Provider questions watchdog fairness after FOI request finds council-run care homes inspected less

A care group has questioned the fairness of a watchdog’s inspections approach during the coronavirus pandemic after it emerged local authority homes are far less likely to be inspected than private ones.

Renaissance Care said analysis of a freedom of information (FOI) response it received from the Care Inspectorate found council-run homes, which account for around 15% of all care homes in Scotland, had received under 5% of visits since March 23.

The private firm said the response showed there have been 299 inspections carried out by the watchdog since that date, with 260 (87%) of those in independent homes and 25 (8.4%) in voluntary or not-for-profit homes.

Just 14 (4.7%) were in homes run by local authorities, Renaissance Care said.

Renaissance Care said if the sectors were treated equally, the number of inspections at local authority homes should be more than three times higher.

If 15% of the 299 visits had been to local authority homes there would have been 45 visits to such facilities.

Robert Kilgour (pictured), who runs Renaissance Care, submitted the FOI request and said the results show care homes are not being treated equally.

He said: “Covid makes no distinction between independent, voluntary or local authority homes but it appears unarguable from these official statistics that the Care Inspectorate regime does.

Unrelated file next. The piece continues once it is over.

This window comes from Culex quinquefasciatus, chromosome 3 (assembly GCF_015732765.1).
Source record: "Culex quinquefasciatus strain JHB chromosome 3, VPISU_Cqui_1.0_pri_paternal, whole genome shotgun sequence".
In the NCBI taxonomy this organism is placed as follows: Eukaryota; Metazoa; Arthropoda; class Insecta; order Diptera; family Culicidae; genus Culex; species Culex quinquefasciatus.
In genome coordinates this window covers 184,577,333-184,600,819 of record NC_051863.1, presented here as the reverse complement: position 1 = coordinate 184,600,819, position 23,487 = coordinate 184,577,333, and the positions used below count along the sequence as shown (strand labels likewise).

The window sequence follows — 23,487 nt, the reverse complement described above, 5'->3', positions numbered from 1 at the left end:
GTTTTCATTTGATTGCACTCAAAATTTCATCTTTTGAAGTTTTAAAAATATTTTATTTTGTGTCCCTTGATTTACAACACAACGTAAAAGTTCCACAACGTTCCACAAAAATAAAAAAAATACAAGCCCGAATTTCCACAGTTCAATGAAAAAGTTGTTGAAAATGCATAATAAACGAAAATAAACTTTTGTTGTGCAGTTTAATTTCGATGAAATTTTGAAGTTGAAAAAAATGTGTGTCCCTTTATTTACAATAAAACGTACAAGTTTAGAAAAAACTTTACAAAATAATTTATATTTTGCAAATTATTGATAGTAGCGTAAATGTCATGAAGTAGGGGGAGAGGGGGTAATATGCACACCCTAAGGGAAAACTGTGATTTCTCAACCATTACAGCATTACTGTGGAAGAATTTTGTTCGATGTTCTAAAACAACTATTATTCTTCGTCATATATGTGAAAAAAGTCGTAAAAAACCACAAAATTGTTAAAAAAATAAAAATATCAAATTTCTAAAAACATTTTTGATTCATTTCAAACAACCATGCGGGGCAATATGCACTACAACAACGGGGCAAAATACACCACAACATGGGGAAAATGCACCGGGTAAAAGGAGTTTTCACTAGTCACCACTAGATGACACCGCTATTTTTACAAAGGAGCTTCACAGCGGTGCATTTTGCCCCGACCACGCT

“Many operators in the independent and voluntary sector have been harbouring growing suspicions that we are being subjected to a far higher frequency of inspections than our counterparts in the local authority sector and these statistics certainly confirm that view.

“If the disparity had been a small one, no-one would be asking questions, but these figures show very starkly that local authority care home inspections are running at just a third of the level you would reasonably expect, given they account for 15% of the sector in Scotland.

“It’s such a glaring difference that it raises serious and fundamental questions about the inspection approach being taken.”

Mr Kilgour said it is “vital” there is full transparency and consistency across the sector.

He said: “It is essential, if we are to protect residents and staff as much as humanly possible, that all care homes are subjected to full and proper scrutiny, but that approach must be consistent, regardless of who is operating them.

“I would ask that the Care Inspectorate and the Scottish health minister investigate this significant difference in inspections and answer the question: ‘Why are far fewer local authority homes being visited?”

Renaissance Care operates 15 care homes across Scotland and has a workforce of 1,100 people.

A Care Inspectorate spokesman said: “During the pandemic, the Care Inspectorate has focused inspection activity on services that need the most support.

“Where we have identified areas of concern we have reported on these and where we have needed to take further action to support improvement we have not hesitated to do so.

“We are in regular contact with care services in Scotland who are working hard under challenging circumstances to provide good quality care.

“The Care Inspectorate continues to offer support, advice and guidance to care services to enable them to continue to do that.”

The Scottish Government has been asked for comment.

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